KHLONG KHUE NA (คูขื่อหน้า)
Text & photographs by Tricky Vandenberg - May 2012
Khlong Na Mueang or Khu Khue Na (Front City Canal) ran east of the city of
Ayutthaya. The former moat is said to have been dug in the reign of King Ramathibodhi I
also called King U-Thong. It was initially a defensive moat or could have been a
separation ditch (border line) between the ancient city of Ayodhya situated in the oxbow
of the
Pa Sak River, and the new established city of Ayutthaya in the oxbow of the
Lopburi River. The Royal Palace stood on the premises of the present ruins of Wat Phra
Sri Sanphet and the earthen walls surrounding the city were likely not further than the
moat, which became later known as
Khlong Pratu Khao Pluak.

In the mid-16th century the eastern city moat ran probably where is today Khlong
Makham Riang (See
Eastern city limits of Ayutthaya in 1569). After the first fall of
Ayutthaya in 1569 and a series of attacks by the Khmers, King Maha Thammaracha (r.
1569-1590) extended the city walls to the riverbanks and to the eastern moat. The latter
was dug 20 m wide and 6 m deep; and stretched out north towards the
Mae Nang Plum
Monastery and south to the mouth of Khlong Khao San (the milled rice canal). (2)

In 924, a year of the dog, fourth of the decade, the King had the Royal Metropolis
renovated. He had the moat by the front ramparts on the east dug ten wa wide and
three wa deep from the Maha Chai Fort at the Back Palace down to connect with
Kaca Village. Then he had the city walls moved out to the banks of the river, the
outer limit of the Royal Metropolis, and connected with the Maha Chai Fort, and
from the Maha Chai Fort connected down to the Phet Fort.
[1]

At the time of connecting the widened eastern defense moat with the Lopburi River near
Wat Mae Nang Plum, the waters of the Lopburi preferred to take the new course
straight down through the eastern moat (Khu Khue Na) towards the mouth of Khlong
Khao San. Fearing that the old stretch of water along the northern side would become
shallow, a weir was built, in order to block off the mouth of the ditch precisely in front of
the
Maha Chai Fortress. The waters of the Lopburi River still partly continued to flow
north of the city and through erosion kept the oxbow in the Lopburi River at a constant
depth. The Lopburi River encircled as thus the city of Ayutthaya at that time.

During the Burmese attack of Ayutthaya in 1767, the weir in front of the Maha Chai
Fortress collapsed. The waters of the Lopburi River poured down straight into Khlong
Khue Na reducing the current of the Lopburi River in front of Wat Mae Nang Plum,
which led to silting of this river stretch over time.

A natural waterway, Khlong Ko Loeng, (1) coming from the area of Maha Rat and being
a tributary of the Lopburi River, joined Khlong Khue Na in front of
Chantra Kasem
Palace. Another small canal, Khlong Sai, cutting through the eastern mainland joined
Khlong Khue Na south of the palace grounds opposite
Wat Prasat. A connection canal
originating near
Wat Pa Kho linked the Pa Sak River with Khlong Ko Loeng and likely
Khlong Sai in front of
Wat Tong Pu.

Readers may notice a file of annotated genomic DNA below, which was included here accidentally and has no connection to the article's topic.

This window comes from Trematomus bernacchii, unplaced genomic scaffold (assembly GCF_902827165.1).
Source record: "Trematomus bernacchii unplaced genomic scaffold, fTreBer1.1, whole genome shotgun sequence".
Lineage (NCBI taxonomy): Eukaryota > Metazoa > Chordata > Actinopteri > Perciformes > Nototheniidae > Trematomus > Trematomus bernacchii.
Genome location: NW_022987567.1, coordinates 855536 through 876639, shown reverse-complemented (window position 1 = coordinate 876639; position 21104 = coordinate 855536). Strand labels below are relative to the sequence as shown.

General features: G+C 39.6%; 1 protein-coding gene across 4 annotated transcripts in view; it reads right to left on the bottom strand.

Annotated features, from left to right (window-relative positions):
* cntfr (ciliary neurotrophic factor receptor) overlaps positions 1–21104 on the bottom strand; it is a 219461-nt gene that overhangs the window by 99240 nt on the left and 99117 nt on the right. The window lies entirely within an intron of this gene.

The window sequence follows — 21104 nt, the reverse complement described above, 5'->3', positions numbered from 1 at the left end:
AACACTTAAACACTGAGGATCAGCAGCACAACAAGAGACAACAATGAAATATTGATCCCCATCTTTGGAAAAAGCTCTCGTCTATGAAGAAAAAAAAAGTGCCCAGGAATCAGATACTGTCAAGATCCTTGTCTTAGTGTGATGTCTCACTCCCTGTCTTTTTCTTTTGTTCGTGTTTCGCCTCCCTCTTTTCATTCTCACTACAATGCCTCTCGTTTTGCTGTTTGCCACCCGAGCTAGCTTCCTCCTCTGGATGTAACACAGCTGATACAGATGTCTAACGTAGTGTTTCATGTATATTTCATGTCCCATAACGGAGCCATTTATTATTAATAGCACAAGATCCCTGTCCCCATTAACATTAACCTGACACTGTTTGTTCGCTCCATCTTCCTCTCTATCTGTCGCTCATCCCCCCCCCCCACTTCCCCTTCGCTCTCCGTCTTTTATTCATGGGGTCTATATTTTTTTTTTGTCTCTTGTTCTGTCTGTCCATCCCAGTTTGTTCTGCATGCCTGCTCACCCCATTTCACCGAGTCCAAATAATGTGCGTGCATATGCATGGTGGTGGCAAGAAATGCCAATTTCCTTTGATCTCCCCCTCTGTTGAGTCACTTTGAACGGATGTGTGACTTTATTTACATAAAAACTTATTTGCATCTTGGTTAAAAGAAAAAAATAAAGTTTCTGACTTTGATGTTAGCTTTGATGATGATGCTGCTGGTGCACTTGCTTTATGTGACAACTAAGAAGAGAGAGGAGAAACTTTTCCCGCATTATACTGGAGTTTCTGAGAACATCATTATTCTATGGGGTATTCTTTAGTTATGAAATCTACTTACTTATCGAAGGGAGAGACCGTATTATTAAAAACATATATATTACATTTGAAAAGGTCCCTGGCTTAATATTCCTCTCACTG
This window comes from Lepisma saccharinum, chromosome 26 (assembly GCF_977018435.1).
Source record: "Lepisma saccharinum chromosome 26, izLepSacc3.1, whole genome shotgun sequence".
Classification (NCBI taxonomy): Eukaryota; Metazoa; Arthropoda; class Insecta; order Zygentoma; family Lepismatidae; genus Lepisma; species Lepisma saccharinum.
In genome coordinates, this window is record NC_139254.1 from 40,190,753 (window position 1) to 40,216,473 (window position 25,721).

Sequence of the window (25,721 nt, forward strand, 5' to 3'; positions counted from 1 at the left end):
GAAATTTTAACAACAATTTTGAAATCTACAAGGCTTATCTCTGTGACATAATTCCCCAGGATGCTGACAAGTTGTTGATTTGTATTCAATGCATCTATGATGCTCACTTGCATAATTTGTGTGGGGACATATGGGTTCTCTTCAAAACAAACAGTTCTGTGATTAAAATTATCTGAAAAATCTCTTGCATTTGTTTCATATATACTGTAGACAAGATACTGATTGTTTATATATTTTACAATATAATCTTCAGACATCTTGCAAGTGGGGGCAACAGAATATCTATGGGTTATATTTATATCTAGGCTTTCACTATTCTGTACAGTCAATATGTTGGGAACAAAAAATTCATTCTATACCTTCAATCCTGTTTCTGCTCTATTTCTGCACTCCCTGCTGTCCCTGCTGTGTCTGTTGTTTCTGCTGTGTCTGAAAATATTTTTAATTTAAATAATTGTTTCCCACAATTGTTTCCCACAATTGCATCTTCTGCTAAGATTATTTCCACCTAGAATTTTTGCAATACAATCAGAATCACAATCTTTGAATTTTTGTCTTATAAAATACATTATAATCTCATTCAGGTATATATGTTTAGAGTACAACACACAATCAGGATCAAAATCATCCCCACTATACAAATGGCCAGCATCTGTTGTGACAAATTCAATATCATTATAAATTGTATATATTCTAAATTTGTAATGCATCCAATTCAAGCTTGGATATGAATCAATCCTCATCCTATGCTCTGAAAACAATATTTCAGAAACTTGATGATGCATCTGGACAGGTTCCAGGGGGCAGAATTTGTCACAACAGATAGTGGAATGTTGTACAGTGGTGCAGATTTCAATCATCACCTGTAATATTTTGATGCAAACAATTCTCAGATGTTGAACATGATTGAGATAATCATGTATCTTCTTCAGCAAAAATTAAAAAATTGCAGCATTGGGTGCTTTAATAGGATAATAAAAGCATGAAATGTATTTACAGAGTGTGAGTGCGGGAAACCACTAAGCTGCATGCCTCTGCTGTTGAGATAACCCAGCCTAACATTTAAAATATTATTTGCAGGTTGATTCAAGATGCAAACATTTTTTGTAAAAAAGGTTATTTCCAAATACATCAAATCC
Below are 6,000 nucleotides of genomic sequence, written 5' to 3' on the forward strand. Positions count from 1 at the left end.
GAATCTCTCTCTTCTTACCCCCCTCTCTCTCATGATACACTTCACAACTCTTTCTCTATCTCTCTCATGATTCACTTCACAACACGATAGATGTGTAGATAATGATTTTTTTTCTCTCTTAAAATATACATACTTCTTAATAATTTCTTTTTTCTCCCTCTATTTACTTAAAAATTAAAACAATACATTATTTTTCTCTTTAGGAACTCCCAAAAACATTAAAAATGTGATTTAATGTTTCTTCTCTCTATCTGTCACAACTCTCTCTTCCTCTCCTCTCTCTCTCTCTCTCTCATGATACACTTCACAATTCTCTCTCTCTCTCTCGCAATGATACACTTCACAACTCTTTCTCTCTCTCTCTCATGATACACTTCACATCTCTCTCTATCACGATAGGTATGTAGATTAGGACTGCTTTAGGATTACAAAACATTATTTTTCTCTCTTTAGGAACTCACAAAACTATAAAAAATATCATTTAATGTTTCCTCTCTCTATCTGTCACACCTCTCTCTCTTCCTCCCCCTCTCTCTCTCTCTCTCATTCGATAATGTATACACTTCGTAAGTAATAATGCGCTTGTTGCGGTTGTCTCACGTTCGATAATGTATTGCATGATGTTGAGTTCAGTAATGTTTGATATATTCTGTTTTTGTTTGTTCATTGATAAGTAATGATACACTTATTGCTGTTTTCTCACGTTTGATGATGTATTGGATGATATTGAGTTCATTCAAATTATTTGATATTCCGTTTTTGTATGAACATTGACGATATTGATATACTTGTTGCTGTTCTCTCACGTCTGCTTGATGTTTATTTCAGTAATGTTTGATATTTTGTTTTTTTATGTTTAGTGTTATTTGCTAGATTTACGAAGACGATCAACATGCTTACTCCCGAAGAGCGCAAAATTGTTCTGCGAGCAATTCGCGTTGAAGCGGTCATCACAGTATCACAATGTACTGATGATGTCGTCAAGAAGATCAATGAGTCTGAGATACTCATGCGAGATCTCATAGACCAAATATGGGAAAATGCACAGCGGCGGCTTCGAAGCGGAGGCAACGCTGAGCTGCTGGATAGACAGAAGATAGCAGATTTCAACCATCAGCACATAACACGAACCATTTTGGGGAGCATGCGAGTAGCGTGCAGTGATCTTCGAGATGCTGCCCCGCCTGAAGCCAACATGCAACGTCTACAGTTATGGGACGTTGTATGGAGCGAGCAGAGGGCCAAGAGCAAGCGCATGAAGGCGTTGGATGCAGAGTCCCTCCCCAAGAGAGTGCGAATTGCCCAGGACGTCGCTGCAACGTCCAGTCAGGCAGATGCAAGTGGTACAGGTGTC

Early 20th century the embankment in front of the Chantra Kasem Palace started to
collapse as the waters of Khlong Ko Loeng (new Lopburi River) and the junction canal
of the Pa Sak River collided with the waters of
Khlong Hua Ro (old Lopburi River)
forming a strong whirlpool which undercut the embankment.

To reduce the mass of water in front of Chantra Kasem Palace, the Governor of
Ayutthaya Phraya Boran Rachathanin, ordered the widening of Khlong Sai (which
presumably had a connection with the Pa Sak River). The Pa Sak River changed its
course and joined Khlong Khue Na below today's Ayutthaya Ship Building Industrial and
Technology College ; as thus a large part of Khlong Khue Na, became the new riverbed
of the Pa Sak River.

Another canal having access to Khlong Khue Na was
Khlong Pratu Ho Ratanachai. This
canal was likely a defensive canal in the reign of King Chakkraphat, but incorporated into
the city when the city walls were extended in the reign of King Maha Thammaracha.

Along the left bank of Khlong Khue Na from Hua Ro till the mouth of Khlong Khao San
were following sites:
Wat Monthop, Wat Saphan Kluea, Wat Nang Chi, Wat Yom Mon,
Wat Yom Thai, Wat Jan, Wat Phichai Songkhram and Wat Kluei. On the right bank
stood  the Maha Chai Fortress, Chantra Kasem Palace, Pom Wat Khwang and Wat
Prasat.  

Footnotes:

(1) A part of Khlong Ko Loeng will later become a stretch of the (new) Lopburi River.
(2) In the Ayutthayan era the Pa Sak River ran through Khlong Khao San and had its
mouth near
Wat Phanan Choeng, where it joined the Lopburi River (the latter became
the Chao Phraya River after 1857) near Bang Kaja (See
The Quest for the Holy Water;
Ayutthaya's Ever-Changing Waterways).

References:

[1] The Royal Chronicles of Ayutthaya - Richard D. Cushman (2006) - page 82 /
Source: British Museum - Ayutthaya’s Fortifications Rebuilt, 1580.
(Wat Monthop on the left bank of the Front City Canal)
(Foot bridge linking Ko Loi and the Ship Building
Institute)
(View of the Front City Canal from the Ship Building
Institute)
(View of the Front City Canal from the Ayutthaya Ship
Building Industrial and Technology College )
(Wang Na Pier on the Front City Canal)
(The Front City Canal)